I'd like to think that the howls of derision that greeted her first-night curtain call were an expression of genuine shock and outrage - whatever the provocation. But I suspect it was the old story: a comfortable audience uncomfortable with any new angle on old material, a knee-jerk reaction to the modern dress and brutalist designs. But we've been there before so many times. Heavens above, she even gave us the fires (or was it the back-burners?) of Hell. Given the post-Aids context, can you imagine where we might have been headed? But Deborah Warner is too good for that. Her Don Giovanni is about the people, about resistance (or otherwise) to the force of immorality. That's a drama for any time, any place.
In that, of course, she has Mozart and Da Ponte on her side. They knew better than most who had tackled the Don Juan myth not to be too specific about the details. They knew that period and social context were actually irrelevant, indeed a distraction from the central issues - above all, the Don himself. A man, a monster for all seasons. The less we know about him, the better. He's the force of degeneration. The outsider, the solitary, the predator - classist, sexist, antisocial, antichrist. And he's irresistible. That's what's frightening. Warner has him constantly on the move. When he isn't on the prowl, he's on the run - from vengeance, human and divine. He is always changing shirts (a brilliant touch). And there's never time to button them. Why bother? Leporello, his sidekick, valet (conscience?), always has a freshly laundered one at the ready. It becomes almost his sole function.
So it's a jungle out there - a concrete jungle in Hildegard Bechtler's coldly deconstructivist setting. A no man's land, a space without identity, a gallery without exhibits: descending steel walkway, polythene sheeting, sulphurous light, and a moving, tilting central platform that seems to symbolise instability. The set is as heartless and unforgiving as Don Giovanni himself. It makes you feel dirty. It's oppressive.
But that's entirely in keeping with the show as a whole. Perhaps the most controversial aspect of Warner's production is its pace: languorous, heavy with the smell and lure of sex. The insinuations, the pregnant pauses, the slow- burning recitatives - they are all a part of it. It begins with Leporello's scene with the distraught Donna Elvira. The humour of the 'catalogue aria' should stick in your throat as Leporello, in the most sensuous music imaginable, goes on to give Elvira chapter and verse as to his master's predilections. With Sanford Sylvan's mellifluous singing and Simon Rattle's free rein on the music, its beauty was suddenly appalling. Elvira's distress - so real - made it all the more sadistic. Likewise, Don Giovanni's ravishing 'La ci darem la mano' with which he serenades Zerlina whilst fondling her wedding dress. She puts it on: he even arranges the veil for her. She is hypnotised. Sex acts like a drug in this production. The Don is both user and pusher. And violence is always only a step away. The sexiest aria in the piece, Zerlina's 'Batti, batti, o bel Masetto' (persuasively sung by Juliane Banse), is a plea for chastisement.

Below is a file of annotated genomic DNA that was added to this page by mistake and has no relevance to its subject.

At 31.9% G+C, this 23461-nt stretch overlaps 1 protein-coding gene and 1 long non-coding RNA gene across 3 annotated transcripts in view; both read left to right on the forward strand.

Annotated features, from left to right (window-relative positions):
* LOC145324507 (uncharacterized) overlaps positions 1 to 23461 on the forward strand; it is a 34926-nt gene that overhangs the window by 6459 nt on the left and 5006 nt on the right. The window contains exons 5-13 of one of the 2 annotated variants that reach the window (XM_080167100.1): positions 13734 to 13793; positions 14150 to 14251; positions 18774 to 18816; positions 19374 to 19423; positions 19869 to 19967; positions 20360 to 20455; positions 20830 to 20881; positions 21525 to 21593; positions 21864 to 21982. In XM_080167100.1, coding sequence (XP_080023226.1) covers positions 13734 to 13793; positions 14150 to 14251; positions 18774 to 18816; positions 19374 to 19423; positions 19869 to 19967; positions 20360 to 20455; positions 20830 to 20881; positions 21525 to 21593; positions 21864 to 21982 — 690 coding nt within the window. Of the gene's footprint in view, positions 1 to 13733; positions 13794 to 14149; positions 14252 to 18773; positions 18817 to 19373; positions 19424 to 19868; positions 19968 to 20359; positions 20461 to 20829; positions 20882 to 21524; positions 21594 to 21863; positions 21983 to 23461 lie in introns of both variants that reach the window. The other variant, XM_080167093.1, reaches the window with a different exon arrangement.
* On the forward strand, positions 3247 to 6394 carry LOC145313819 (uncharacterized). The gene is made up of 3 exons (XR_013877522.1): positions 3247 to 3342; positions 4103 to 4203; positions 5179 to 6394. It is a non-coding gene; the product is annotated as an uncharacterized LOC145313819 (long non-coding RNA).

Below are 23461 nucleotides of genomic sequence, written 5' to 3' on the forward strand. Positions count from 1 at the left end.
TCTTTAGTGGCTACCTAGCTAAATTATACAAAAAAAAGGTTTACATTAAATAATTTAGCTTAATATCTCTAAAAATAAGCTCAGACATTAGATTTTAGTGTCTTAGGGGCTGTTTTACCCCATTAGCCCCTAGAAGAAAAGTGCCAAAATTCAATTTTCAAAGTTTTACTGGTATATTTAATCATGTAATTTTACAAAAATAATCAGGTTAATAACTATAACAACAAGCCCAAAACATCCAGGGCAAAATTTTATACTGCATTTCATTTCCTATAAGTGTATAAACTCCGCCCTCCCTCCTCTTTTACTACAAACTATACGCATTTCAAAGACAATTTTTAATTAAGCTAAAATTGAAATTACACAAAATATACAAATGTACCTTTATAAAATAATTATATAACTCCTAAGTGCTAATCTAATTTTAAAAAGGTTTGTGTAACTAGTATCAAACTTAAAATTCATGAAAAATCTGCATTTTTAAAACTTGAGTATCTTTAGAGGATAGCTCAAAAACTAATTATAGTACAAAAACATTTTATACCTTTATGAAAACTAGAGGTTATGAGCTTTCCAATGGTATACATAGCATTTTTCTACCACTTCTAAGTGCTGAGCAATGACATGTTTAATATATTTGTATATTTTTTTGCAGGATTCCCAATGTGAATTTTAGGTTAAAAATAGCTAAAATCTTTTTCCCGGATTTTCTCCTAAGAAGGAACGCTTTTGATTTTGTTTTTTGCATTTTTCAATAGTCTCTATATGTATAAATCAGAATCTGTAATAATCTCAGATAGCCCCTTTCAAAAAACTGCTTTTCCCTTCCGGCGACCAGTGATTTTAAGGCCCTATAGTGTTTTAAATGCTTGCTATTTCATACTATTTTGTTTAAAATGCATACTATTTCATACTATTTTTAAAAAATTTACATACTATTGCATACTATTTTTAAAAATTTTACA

But there is a high price to pay for Warner's slow-burn approach. The reckless dash of the narrative - the elements of black farce. Mozart and Da Ponte performed the most miraculous juggling act with the comedy and tragedy. In her search for truth on the dark side (every recitative is played to the hilt - drama, not just information), Warner has denied us that heady brew of speed and cynicism. It's the Don's longest day in more ways than one. At least it feels that way. Rattle's conducting certainly doesn't lack pace. Period instruments or not, he never allows style to inhibit the expressive reach of the music. His marvellous Orchestra of the Age of Enlightenment is alive with intrigue and insight - playful, introspective, defiant. The opera's characters are fleshed out here, their emotional responses endorsed and finessed in a capricious and poetic alliance between instrumental and vocal lines.
And whatever one's feelings about the evening, Rattle and Warner have themselves a cast - not a collection of principals. I've mentioned Sanford Sylvan's beautifully sung Leporello. John Mark Ainsley's Don Ottavio should share the vocal honours with him. His 'Dalla sua pace' displayed a sensitivity way beyond the sound - which was, as ever, lovely. Hillevi Martinpelto's Donna Anna and Amanda Roocroft's Elvira were, vocally speaking, almost too well matched, but more than equal to the temperamental configurations of their impassioned music. In a rare but choice moment of visual comedy, Roocroft gave vent to the scorn of her first aria whilst fixing her hair. Gilles Cachemaille's Don was more wholehearted than charismatic, either vocally or dramatically. An ordinary bloke, your average oik. But somehow that made him all the more frightening.
An evening of contradictions and unfulfilled promises, then. I like Warner's plain-speaking, her lack of dramatic clutter. But she hasn't pulled this one off. The feeling is that she started something she couldn't finish. But the wicked spectacle of Don Giovanni hauling around his other dinner guest, a plaster cast of the Holy Mother (in a neat twist, the real 'stone guest', the Commendatore, is always very much flesh and blood), the mock feeding of the bread and wine, and that final unspeakable act - these are things that Glyndebourne audiences might take some time to forget.
'Don Giovanni' is in rep to 24 Aug at Glyndebourne Opera House, near Lewes, East Sussex (Booking: 0273 813813) and, in a semi-staged concert performance, at the Proms on 29 Aug (071-589 8212)